The Problem Isn’t Partisanship, Jimmy Kimmel. It’s One of the Parties.
Monday night, Jimmy Kimmel offered a moving account of his newborn son’s battle with heart trouble. It was surprising to see the late-night host so serious—he began crying several times during the powerful description of his son’s struggles—though thankfully the story had a happy ending, with young Billy receiving successful open-heart surgery. Kimmel concluded the story by making an ostensibly political point, taking several minutes to preach his opinion that all Americans with pre-existing conditions should have proper health coverage.
Kimmel’s plea was in one sense lovely, and I’m glad he made it. It’s an issue that deserves attention, and it’s possible that his monologue, which quickly went viral, will have a positive effect. (“Jimmy Kimmel Might Have Struck the Final Blow Against the GOP Health-Care Plan” suggests the perhaps overly optimistic title of a post on New York’s site Tuesday morning.) But Kimmel’s essentially nonpartisan analysis of the health care debate perfectly underlined the misguided way in which too many Americans view politics.
“We were brought up to believe that we live in the greatest country in the world,” Kimmel said near the end of the monologue. “But until a few years ago, millions and millions of us had no access to health insurance at all. You know, before 2014, if you were born with congenital heart disease, like my son was, there was a good chance you’d never be able to get health insurance because he had a pre-existing condition.”
“If your baby is going to die, and it doesn’t have to,” Kimmel continued, starting to tear up again, “it shouldn’t matter how much money you make. I think that’s something that, whether you are a Republican or a Democrat or something else, we all agree on.” The crowd burst into applause. “We need to make sure the people who represent us, the people who are meeting about this right now in Washington, understand that very clearly. Let’s stop with the nonsense. This isn’t football. There are no teams. We are the team. It is the United States. Don’t let their partisan squabbles divide us on something every decent person wants.” Again, huge applause. “No parent should ever have to decide if they can afford to save their child’s life.”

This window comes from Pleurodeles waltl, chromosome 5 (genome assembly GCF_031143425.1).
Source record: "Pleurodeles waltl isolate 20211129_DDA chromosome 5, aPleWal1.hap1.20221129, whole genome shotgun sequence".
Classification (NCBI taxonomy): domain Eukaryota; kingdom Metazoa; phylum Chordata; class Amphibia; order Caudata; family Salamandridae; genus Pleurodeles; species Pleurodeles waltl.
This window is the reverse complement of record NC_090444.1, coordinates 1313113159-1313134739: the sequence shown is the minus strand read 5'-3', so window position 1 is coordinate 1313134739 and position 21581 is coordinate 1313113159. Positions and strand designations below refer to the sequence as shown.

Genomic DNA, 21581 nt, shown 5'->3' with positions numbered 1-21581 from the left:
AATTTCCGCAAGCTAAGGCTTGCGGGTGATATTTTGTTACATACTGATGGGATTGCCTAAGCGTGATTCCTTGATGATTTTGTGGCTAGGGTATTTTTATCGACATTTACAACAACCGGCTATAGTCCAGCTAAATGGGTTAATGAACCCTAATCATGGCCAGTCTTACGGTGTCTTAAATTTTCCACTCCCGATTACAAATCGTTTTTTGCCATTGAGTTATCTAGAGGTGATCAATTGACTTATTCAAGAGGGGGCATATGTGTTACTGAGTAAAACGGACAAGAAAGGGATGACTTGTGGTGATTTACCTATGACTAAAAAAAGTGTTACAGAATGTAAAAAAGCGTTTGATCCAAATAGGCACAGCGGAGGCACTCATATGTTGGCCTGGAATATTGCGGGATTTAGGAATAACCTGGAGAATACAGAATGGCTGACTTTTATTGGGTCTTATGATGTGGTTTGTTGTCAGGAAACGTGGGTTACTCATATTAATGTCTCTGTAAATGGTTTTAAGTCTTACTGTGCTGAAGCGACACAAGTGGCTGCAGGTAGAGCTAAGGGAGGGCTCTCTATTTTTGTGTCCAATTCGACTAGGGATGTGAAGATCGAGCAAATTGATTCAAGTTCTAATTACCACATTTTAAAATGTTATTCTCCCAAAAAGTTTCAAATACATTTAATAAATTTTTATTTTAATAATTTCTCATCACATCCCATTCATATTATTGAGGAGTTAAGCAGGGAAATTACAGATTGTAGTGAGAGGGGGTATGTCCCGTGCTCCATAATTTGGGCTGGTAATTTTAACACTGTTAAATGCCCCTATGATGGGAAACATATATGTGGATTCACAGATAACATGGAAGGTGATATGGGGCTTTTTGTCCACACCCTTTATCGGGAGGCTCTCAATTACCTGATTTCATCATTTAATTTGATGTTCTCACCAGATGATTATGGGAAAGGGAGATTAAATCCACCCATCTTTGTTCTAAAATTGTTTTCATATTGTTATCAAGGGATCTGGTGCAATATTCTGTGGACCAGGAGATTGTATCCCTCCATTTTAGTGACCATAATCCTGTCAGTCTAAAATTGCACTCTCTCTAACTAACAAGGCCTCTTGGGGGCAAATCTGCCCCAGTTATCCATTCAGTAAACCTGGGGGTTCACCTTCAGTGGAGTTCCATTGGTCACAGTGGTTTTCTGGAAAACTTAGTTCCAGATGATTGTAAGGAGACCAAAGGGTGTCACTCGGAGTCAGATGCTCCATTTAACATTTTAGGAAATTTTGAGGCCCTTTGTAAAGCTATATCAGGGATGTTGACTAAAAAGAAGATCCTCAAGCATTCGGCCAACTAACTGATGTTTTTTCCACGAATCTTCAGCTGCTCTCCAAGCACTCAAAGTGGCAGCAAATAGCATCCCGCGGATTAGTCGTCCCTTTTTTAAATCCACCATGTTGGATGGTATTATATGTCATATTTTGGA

Note that Kimmel laid the blame for this “nonsense” at the feet of “partisan squabbles.” In his telling, the fault lies not with one of the “teams” but with the games they play in Washington, at the expense of the rest of us. But this is an untenable analysis of the political present.
Kimmel might have paused to ask exactly why the positive change in health care reform that he described occurred in 2014. If he had, he might have noticed that it was the result of another “partisan squabble”—i.e., a bill that the Democratic Party had pushed and passed and that the entire Republican Party had made it their singular mission to oppose.
Now, with a new House bill on the verge of possibly being voted on, the parties are once again divided, with the entire Democratic Party lining up against a bill that would very likely do great harm to people with pre-existing conditions, leaving them with coverage gaps and high premiums. About 85 percent of House Republicans support this bill, as does the Republican president. Despite his promise to care for people with pre-existing conditions, Trump quite clearly knows as much about the bill he backs as he does about the Andrew Jackson presidency, which is to say very little.
I’m glad Kimmel believes that all decent people want to cover pre-existing conditions. I’d like to believe that, too. But a good chunk of America just voted for a president and a party that do not care at all about providing health insurance for needy Americans, whether or not their medical problems are pre-existing. Those Americans chose that “team.” Kimmel seemed to briefly acknowledge this fact during another, better part of his monologue, when he rebuked President Trump, by name, for proposing a cut to the National Institutes of Health. On the issue of health care, however, Kimmel was determined to blame the system.
But the problem in Washington is not partisanship per se. It’s an ideologically deranged party and its know-nothing leader in the White House. The fact that approximately half the voters in this country support that party is a much less comforting thought than the one about America coming together to care for kids like Billy. Until we face up to that pre-existing reality, we don’t have any chance of ensuring that we live in a society that truly cares for its most vulnerable citizens.
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